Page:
Some people would say the Static display at this years show was particularly thin compared to previous years but with consideration of current World Events and also memories of the last two shows I believe we had a particularly good year with some rare aircraft such as the Mirage 2000 BGM from the Hellenic Air Force, the Polish An-26 and also the Czech Mil Mi-17 Hip. Superb additions to any UK display and sometimes would only be attracted to the UK “majors,” such as the Royal International Air Tattoo or Farnborough Air Shows. Other static visitors were the Danish Air Force with some more F-16 examples who have been regular visitors to the base over recent months conducting exercises with the Leuchars’ Squadrons. The final F-16 examples were supplied by the Norwegian Air Force, which again, all credit due to the Air Show organizers for pulling in the not so common Air Forces.
The RAF static display was made up of various aircraft ranging from the base Tornado F.3’s; examples from all three of Leuchars Squadrons; to the “slightly larger,” E-3D Sentry (AWACS) aircraft. The Royal Navy and Army were also in attendance with their own helicopters; Merlin HM1, Lynx and Gazelle AH1 to name a few. Civilian aircraft from local flying clubs and private owners also attend for the static display to create interest for various projects and to allow the public to see what is happening in their area regarding flying clubs and such like.
Back to the Flying Display, the show would include the increasingly impressive Eurofighter Typhoon flown by Squadron Leader Matt Elliot, who has been the RAF’s Typhoon display pilot for the last two Air Show seasons. I have seen this aircraft performing for a few years now but every year it gets more impressive as the development of the aircraft continues. The RAF now has 3 operational Squadrons flying the Typhoon, No.17 (R), No.29 (OCU) and most recently No.3(F) Squadron converting to the Typhoon from Harrier GR.7’s in April 2006; the first Front Line Squadron to receive the Typhoon. In 2003, No.17 Squadron became the first RAF Squadron to receive the Eurofighter Typhoon. Based at BAE Systems Warton airfield, its responsibilities were to evaluate the new aircraft and its integration into full squadron service. In 2005 the Squadron officially formed at RAF Coningsby to be become 17 (Reserve) Squadron, the Operational Evaluation Unit. No.29 Squadron flew Tornado F.3’s up until 1998 when it was disbanded. The Squadron reformed in 2003 when it was officially made the Operational Conversion Unit for the Typhoon, training the Air and Ground Crews who will later fly and work with the new aircraft. No.29 (OCU) with No.17 (Reserve) Squadron’s are now both operating out of RAF Coningsby in Lincolnshire.
Other RAF displays included the World Famous Red Arrows Display Team marking the Teams 4000th Display; a display by the Chinook HC2; a jaw dropping display that has won many Air Show awards since it came back onto the circuit only a few years ago; plus many others.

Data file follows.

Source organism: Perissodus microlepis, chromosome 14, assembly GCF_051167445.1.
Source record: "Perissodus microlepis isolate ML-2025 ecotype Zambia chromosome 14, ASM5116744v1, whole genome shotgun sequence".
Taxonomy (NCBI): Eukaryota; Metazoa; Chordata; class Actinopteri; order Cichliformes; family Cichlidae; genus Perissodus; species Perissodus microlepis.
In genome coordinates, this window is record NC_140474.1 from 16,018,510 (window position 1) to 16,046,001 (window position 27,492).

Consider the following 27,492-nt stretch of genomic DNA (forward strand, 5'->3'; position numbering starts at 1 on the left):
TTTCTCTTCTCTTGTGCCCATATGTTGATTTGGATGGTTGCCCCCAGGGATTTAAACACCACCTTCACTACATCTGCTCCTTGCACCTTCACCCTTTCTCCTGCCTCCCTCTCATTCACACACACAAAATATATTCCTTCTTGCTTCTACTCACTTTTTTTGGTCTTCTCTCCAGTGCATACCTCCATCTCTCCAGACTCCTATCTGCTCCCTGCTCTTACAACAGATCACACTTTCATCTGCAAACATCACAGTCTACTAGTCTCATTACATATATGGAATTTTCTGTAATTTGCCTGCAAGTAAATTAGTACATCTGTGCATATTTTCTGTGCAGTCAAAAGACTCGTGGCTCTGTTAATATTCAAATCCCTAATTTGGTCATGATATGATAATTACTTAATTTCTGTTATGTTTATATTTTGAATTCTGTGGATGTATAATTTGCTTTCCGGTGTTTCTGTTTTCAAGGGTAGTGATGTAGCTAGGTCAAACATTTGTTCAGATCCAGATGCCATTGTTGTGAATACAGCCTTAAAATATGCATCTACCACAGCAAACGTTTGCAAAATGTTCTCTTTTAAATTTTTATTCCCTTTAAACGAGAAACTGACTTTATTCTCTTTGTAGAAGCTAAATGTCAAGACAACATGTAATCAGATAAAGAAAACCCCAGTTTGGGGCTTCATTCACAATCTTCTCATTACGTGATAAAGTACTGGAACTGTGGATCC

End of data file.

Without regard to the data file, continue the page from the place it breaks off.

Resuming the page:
A display that is unique to Leuchars and brings some excitement to the show is the Tactical Demonstration by the RAF but more on that later. Of course the Battle of Britain Memorial Flight will arrive in full force with the Avro Lancaster, Supermarine Spitfire, Hawker Hurricane and the Douglas DC-3 performing. The final display worth mentioning at this point is the Diamond 9 Formation performed by 56(R) and 43(F) Squadrons from RAF Leuchars. This formation is to celebrate the 90th Anniversaries of both Squadrons this year with Aircraft and Aircrew from both squadrons performing. Again this is another unique display to Leuchars and very rarely seen done by Front Line aircraft anywhere in the UK.
Back to the Arrivals
The Friday morning usually sees the majority of the Aircraft arriving while the afternoon is set aside to put the finishing touches to the flying display. This year it was slightly different. The traffic into the Air Base was rather quite slow during the morning but with the beautiful weather I don’t think that bothered anybody. There were lots of flypasts to woo the crowd inside the base and also the crowd gathering outside the fence on the “mound” over looking the base. I spent most of the morning at the main enclosure taking photos of the arriving aircraft as they pulled off runway 27 towards the VAS or up to their static position. After a very enjoyable lunch I spent a couple of hours at the other enclosure and captured the Saab Supporters — Danish Baby Blues Display Team, an F-15E and 2 Tornado GR.4’s from No.14 Squadron. We were also treated to a practice display by the De Havilland Vampire which is operated by Air Atlantique’s Classic Flight; a very energetic display by an aircraft that both 56(R) and 43(F) Squadrons flew during the early 50’s.
The next part of my day was something I’ve been looking forward to all year and very few people ever get the chance to do. As with last year, the Air Show organizers offered limited places to those on the Enthusiast Package, at an additional cost, to have a go on the Tornado F.3 simulator used to train the Air Crew on the base.